|Launch date||September 10, 1904|
|End date||c. 1925|
|Alternate name(s)||The Dream of a Lobster FiendMidsummer Day DreamsIt Was Only a DreamRarebit Reveries|
|Publisher(s)||New York Herald|
Statistical information taken from wikipedia.org
From Wikipedia, “”Dream of the Rarebit Fiend” is a newspaper comic strip by American cartoonist Winsor McCay, begun September 10, 1904. It was McCay’s second successful strip, after Little Sammy Sneeze secured him a position on the cartoon staff of the New York Herald. Rarebit Fiend appeared in the Evening Telegram, a newspaper published by the Herald. For contractual reasons, McCay signed the strip with the pen name “Silas”.
The strip had no continuity or recurring characters, but a recurring theme: a character has a nightmare or other bizarre dream, usually after eating a Welsh rarebit—a cheese-on-toast dish. The character awakens in the closing panel and regrets having eaten the rarebit. The dreams often reveal unflattering sides of the dreamers’ psyches—their phobias, hypocrisies, discomforts, and dark fantasies. This was in great contrast to the colorful fantasy dreams in McCay’s signature strip Little Nemo, which he began in 1905. Whereas children were Nemo‘s target audience, McCay aimed Rarebit Fiend at adults.”
“Rarebit Fiend” is a piece of comic history. Winsor Mccay, who also wrote, “Little Nemo,” created this comic bit series as a response to the prevalent comedic strips of the time. It was a variety of the “serious but not funny” type.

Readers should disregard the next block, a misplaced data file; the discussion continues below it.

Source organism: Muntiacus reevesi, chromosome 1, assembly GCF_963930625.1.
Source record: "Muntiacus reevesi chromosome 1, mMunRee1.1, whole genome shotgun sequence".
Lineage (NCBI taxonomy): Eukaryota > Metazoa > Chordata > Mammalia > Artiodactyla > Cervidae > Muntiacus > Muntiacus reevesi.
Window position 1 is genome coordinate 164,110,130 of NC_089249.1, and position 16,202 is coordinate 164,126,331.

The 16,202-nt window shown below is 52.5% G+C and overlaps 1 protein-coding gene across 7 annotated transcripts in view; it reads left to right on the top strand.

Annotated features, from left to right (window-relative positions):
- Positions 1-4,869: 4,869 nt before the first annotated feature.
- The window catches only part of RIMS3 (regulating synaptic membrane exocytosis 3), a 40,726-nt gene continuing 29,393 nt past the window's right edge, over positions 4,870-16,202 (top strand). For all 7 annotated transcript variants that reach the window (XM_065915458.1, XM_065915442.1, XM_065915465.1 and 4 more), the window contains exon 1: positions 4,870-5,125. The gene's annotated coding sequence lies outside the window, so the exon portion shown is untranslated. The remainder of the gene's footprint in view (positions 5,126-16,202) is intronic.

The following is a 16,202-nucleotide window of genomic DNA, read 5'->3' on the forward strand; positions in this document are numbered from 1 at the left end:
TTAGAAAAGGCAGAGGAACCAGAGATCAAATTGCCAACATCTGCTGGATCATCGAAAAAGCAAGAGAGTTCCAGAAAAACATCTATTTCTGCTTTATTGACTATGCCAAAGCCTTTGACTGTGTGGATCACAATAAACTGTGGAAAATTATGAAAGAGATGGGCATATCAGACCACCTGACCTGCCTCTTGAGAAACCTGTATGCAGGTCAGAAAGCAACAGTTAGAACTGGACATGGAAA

Each comic has a recurring theme, eating of Welsh Rarebit before bed, and the resulting nightmare it caused. None of the comics have any continuity or recurring characters. Each of the nightmares it “often reveal unflattering sides of the dreamers’ psyches—their phobias, hypocrisies, discomforts, and dark fantasies. (“Dream of the Rarebit Fiend,” 2018) Also, I find it highly amusing the McCay used rarebit as the plot device in his comics. “The rarebit is a dish typically made with rich cheese thinned with ale and served melted on toast with cayenne and mustard mixed in. McCay used it despite its innocuousness—cultural theorist Scott Bukatman states rarebit was not the sort of dish a person would associate with having nightmares. (“Dream of the Rarebit Fiend,” 2018)”
This is a worthwhile comic to note in history due to the use of political or social topics as a means of dealing with daily life. The comic spanned most class types finding something dark and worthwhile to talk about in the pauper or the playboy. In McCay’s mind, we all dream and we all have a darker self that can be rendered into a dream.
“Dream of the Rarebit Fiend” Wikipedia, Wikimedia Foundation, 10 Apr. 2018, en.wikipedia.org/wiki/Dream_of_the_Rarebit_Fiend.